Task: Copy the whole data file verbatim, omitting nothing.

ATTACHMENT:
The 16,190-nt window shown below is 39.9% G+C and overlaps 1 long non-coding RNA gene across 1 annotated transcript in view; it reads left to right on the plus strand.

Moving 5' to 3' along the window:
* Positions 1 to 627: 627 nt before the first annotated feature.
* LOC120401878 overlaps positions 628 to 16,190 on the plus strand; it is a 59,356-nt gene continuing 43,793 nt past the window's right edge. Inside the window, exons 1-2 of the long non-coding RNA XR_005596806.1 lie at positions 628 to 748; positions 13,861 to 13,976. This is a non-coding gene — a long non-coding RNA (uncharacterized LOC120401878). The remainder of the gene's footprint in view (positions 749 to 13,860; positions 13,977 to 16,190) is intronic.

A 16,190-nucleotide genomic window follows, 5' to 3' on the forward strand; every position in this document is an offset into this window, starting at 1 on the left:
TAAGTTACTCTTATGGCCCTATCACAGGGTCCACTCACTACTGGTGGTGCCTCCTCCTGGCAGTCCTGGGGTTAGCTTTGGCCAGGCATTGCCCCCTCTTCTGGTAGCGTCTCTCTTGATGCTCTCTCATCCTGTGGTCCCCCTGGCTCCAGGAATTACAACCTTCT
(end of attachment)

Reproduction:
The 16,190-nt window shown below is 39.9% G+C and overlaps 1 long non-coding RNA gene across 1 annotated transcript in view; it reads left to right on the plus strand.

Moving 5' to 3' along the window:
* Positions 1 to 627: 627 nt before the first annotated feature.
* LOC120401878 overlaps positions 628 to 16,190 on the plus strand; it is a 59,356-nt gene continuing 43,793 nt past the window's right edge. Inside the window, exons 1-2 of the long non-coding RNA XR_005596806.1 lie at positions 628 to 748; positions 13,861 to 13,976. This is a non-coding gene — a long non-coding RNA (uncharacterized LOC120401878). The remainder of the gene's footprint in view (positions 749 to 13,860; positions 13,977 to 16,190) is intronic.

A 16,190-nucleotide genomic window follows, 5' to 3' on the forward strand; every position in this document is an offset into this window, starting at 1 on the left:
TAAGTTACTCTTATGGCCCTATCACAGGGTCCACTCACTACTGGTGGTGCCTCCTCCTGGCAGTCCTGGGGTTAGCTTTGGCCAGGCATTGCCCCCTCTTCTGGTAGCGTCTCTCTTGATGCTCTCTCATCCTGTGGTCCCCCTGGCTCCAGGAATTACAACCTTCT